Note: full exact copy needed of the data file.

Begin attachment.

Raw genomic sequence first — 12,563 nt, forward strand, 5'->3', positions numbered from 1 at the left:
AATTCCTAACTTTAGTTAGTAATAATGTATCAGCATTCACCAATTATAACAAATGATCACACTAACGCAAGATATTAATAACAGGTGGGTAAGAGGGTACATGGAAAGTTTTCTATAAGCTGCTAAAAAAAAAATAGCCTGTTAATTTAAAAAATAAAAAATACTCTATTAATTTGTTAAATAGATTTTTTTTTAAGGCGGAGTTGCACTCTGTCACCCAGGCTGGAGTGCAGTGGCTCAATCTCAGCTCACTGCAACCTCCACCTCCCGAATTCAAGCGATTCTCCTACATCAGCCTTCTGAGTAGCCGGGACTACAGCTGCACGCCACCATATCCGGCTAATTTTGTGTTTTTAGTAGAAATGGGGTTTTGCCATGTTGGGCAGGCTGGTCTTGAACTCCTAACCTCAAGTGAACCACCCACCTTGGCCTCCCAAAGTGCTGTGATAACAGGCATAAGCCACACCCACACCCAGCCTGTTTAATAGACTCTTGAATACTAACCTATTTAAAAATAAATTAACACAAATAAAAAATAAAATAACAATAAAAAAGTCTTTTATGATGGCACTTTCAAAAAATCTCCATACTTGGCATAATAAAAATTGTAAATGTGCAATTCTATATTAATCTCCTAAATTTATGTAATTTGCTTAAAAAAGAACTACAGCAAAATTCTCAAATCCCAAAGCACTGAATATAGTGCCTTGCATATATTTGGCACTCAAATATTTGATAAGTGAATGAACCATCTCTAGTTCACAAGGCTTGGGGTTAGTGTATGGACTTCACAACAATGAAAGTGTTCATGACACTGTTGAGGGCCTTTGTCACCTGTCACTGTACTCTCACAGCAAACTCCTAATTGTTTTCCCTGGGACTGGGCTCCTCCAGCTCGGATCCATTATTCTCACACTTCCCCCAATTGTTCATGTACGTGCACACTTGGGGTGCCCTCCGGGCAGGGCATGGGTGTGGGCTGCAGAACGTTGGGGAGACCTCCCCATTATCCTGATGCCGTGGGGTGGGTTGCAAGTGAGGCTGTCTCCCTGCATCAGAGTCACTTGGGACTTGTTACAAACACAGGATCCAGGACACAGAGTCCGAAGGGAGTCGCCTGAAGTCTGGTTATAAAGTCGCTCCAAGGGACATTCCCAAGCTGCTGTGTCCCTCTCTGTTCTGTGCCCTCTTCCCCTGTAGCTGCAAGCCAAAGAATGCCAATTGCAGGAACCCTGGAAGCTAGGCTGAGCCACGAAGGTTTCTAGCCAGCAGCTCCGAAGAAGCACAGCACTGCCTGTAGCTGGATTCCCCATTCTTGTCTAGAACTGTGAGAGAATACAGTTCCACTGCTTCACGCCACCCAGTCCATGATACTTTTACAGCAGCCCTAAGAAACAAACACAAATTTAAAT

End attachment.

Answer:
Raw genomic sequence first — 12,563 nt, forward strand, 5'->3', positions numbered from 1 at the left:
AATTCCTAACTTTAGTTAGTAATAATGTATCAGCATTCACCAATTATAACAAATGATCACACTAACGCAAGATATTAATAACAGGTGGGTAAGAGGGTACATGGAAAGTTTTCTATAAGCTGCTAAAAAAAAAATAGCCTGTTAATTTAAAAAATAAAAAATACTCTATTAATTTGTTAAATAGATTTTTTTTTAAGGCGGAGTTGCACTCTGTCACCCAGGCTGGAGTGCAGTGGCTCAATCTCAGCTCACTGCAACCTCCACCTCCCGAATTCAAGCGATTCTCCTACATCAGCCTTCTGAGTAGCCGGGACTACAGCTGCACGCCACCATATCCGGCTAATTTTGTGTTTTTAGTAGAAATGGGGTTTTGCCATGTTGGGCAGGCTGGTCTTGAACTCCTAACCTCAAGTGAACCACCCACCTTGGCCTCCCAAAGTGCTGTGATAACAGGCATAAGCCACACCCACACCCAGCCTGTTTAATAGACTCTTGAATACTAACCTATTTAAAAATAAATTAACACAAATAAAAAATAAAATAACAATAAAAAAGTCTTTTATGATGGCACTTTCAAAAAATCTCCATACTTGGCATAATAAAAATTGTAAATGTGCAATTCTATATTAATCTCCTAAATTTATGTAATTTGCTTAAAAAAGAACTACAGCAAAATTCTCAAATCCCAAAGCACTGAATATAGTGCCTTGCATATATTTGGCACTCAAATATTTGATAAGTGAATGAACCATCTCTAGTTCACAAGGCTTGGGGTTAGTGTATGGACTTCACAACAATGAAAGTGTTCATGACACTGTTGAGGGCCTTTGTCACCTGTCACTGTACTCTCACAGCAAACTCCTAATTGTTTTCCCTGGGACTGGGCTCCTCCAGCTCGGATCCATTATTCTCACACTTCCCCCAATTGTTCATGTACGTGCACACTTGGGGTGCCCTCCGGGCAGGGCATGGGTGTGGGCTGCAGAACGTTGGGGAGACCTCCCCATTATCCTGATGCCGTGGGGTGGGTTGCAAGTGAGGCTGTCTCCCTGCATCAGAGTCACTTGGGACTTGTTACAAACACAGGATCCAGGACACAGAGTCCGAAGGGAGTCGCCTGAAGTCTGGTTATAAAGTCGCTCCAAGGGACATTCCCAAGCTGCTGTGTCCCTCTCTGTTCTGTGCCCTCTTCCCCTGTAGCTGCAAGCCAAAGAATGCCAATTGCAGGAACCCTGGAAGCTAGGCTGAGCCACGAAGGTTTCTAGCCAGCAGCTCCGAAGAAGCACAGCACTGCCTGTAGCTGGATTCCCCATTCTTGTCTAGAACTGTGAGAGAATACAGTTCCACTGCTTCACGCCACCCAGTCCATGATACTTTTACAGCAGCCCTAAGAAACAAACACAAATTTAAAT